The simplest expression are a literal value (such as a string or number), a variable, a built-in value (true, false, null, undefined, NaN, or infinity), an invocation expression preceded by new, a refinement expression preceded by delete, an expression followed by:

  • An infix operator and another expression
  • The ? ternary operator followed by another expression, then by :, and then by yet another expression.
  • An invocation
  • A refinement

The ? operator takes three operands. If the first operand is truthy, its produces the value of the second operand. But if the first operand is falsy, it produces the value of the third operand.

The operator at the top of the precedence list in Table 2-1 have higher precedence. They bind the tightest. The operators at the bottom have the lowest precedence. Parentheses can be used to the alter the normal precedence, so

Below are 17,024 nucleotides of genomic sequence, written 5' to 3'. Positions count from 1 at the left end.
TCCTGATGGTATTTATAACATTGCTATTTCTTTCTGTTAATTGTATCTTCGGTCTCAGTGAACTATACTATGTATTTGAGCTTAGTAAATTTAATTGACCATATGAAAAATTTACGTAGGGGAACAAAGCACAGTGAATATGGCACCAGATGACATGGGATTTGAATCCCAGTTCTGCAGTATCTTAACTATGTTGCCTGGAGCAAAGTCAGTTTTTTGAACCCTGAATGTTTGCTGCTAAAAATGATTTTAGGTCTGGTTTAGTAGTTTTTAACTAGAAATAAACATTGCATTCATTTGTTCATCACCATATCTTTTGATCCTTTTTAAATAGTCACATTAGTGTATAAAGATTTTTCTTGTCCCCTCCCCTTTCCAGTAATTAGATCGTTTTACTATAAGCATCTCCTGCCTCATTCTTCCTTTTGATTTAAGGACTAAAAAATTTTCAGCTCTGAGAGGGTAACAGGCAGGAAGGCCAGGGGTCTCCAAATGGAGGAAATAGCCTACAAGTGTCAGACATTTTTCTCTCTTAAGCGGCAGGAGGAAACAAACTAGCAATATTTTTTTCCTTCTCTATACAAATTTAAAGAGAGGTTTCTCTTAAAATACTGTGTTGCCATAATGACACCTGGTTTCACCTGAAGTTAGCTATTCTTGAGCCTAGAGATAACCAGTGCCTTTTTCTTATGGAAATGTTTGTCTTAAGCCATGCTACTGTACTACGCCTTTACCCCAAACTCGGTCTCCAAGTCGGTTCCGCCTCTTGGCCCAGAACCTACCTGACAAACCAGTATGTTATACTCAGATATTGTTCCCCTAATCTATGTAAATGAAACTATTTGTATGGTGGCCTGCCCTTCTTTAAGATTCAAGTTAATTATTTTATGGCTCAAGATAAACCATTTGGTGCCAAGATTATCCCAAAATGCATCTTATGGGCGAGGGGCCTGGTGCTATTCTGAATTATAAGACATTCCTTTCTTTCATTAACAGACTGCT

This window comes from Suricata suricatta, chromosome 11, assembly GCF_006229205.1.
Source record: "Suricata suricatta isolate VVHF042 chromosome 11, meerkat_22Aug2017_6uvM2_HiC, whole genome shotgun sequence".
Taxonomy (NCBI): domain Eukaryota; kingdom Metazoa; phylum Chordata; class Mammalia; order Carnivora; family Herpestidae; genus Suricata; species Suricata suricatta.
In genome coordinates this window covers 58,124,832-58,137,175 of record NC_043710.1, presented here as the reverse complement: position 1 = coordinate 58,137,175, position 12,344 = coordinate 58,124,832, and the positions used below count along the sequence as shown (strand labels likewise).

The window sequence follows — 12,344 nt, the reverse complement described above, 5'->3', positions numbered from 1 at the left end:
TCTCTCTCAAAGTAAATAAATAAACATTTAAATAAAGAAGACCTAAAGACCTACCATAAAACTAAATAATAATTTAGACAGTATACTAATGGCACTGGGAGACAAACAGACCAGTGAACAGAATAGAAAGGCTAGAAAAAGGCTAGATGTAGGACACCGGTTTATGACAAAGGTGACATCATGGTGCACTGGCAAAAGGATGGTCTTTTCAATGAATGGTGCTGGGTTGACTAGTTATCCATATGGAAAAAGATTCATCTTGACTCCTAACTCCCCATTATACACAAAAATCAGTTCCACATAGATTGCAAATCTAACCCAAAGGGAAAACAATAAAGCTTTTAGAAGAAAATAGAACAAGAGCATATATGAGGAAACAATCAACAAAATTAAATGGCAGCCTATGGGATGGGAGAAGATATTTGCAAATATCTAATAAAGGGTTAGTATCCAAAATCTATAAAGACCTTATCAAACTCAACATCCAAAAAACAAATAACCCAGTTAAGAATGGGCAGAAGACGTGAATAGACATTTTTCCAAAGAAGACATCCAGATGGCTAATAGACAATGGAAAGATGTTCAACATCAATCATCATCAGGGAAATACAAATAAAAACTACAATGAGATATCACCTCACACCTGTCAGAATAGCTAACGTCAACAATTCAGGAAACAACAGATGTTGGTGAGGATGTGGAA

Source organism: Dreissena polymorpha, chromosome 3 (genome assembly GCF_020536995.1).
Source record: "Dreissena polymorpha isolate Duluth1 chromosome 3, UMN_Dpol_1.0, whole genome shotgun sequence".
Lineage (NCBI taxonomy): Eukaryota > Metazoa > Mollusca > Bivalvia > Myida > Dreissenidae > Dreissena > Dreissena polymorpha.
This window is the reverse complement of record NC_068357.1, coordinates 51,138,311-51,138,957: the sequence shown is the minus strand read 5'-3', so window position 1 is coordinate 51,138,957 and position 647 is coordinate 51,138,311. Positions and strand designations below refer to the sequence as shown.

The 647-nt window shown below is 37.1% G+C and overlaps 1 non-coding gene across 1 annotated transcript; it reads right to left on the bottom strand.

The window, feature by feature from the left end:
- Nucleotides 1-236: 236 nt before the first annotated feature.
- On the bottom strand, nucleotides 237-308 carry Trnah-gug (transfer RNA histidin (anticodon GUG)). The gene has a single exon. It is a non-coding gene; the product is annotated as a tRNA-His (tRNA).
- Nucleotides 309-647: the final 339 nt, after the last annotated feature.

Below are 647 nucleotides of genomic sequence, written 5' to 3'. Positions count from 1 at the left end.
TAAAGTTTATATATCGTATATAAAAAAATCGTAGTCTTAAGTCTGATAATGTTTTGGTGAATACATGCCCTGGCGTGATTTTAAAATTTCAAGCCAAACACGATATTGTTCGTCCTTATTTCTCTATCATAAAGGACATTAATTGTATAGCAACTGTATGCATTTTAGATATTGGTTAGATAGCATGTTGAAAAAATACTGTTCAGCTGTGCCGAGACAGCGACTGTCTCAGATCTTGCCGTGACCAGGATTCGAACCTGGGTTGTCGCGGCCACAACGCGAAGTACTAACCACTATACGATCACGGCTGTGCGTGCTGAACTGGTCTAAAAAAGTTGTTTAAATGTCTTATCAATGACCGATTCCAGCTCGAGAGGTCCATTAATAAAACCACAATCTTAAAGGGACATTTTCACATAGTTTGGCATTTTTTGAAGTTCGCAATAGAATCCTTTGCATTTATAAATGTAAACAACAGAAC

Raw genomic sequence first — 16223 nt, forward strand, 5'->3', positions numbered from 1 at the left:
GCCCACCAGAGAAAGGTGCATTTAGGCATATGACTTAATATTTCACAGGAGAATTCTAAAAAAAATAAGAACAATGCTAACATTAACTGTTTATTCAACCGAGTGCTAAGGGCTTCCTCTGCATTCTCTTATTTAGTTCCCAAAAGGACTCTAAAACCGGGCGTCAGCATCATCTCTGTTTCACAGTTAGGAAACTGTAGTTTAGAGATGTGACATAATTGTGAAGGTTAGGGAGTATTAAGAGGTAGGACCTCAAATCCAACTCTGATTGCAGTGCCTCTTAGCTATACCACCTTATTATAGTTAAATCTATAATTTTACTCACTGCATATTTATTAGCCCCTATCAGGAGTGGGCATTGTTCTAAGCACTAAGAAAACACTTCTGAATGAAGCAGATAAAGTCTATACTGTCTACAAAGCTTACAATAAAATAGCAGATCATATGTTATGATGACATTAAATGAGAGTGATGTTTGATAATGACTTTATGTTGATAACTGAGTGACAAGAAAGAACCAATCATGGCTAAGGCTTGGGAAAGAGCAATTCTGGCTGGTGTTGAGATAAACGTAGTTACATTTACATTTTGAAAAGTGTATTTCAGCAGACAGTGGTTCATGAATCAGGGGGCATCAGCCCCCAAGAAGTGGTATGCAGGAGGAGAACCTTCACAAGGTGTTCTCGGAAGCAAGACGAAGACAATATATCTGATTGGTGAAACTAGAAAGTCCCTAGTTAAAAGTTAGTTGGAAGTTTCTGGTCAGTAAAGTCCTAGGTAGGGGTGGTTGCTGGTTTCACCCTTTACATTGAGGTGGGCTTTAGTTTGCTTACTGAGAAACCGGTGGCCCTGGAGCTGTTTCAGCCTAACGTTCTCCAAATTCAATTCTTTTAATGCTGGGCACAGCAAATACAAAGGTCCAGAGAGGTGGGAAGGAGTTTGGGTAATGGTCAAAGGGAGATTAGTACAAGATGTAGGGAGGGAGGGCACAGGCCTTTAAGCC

2 + 3 * 5 === 17

(2 + 3) * 5 === 25

Table 2-1. Operator precedence

. [] ()Refinement and invocation
delete new typeof + – !Unary operators
* / %Multiplication, division, modulo
+ –Addition/concatenation, subtraction
>= <= ><Inequality
=== !==Equality
&&Logical and
||Logical or

prefix operator

+to number
!logical not

The values produced by typeof are ‘number’, ‘string’, ‘boolean’, ‘undefined’, ‘function’, and ‘object’. If the operand is an array or null, then the result is ‘object’, which is wrong.

If the operand of ! is truthy, it produces false. Otherwise, it produces true.

The + operator can produce a noninteger result even if both operands are integers.

The && operator produces the value of its operand if the first operand is falsy. Otherwise, it produces the value of the second operand.

* multiply+ add>= greater or equal=== equal|| logical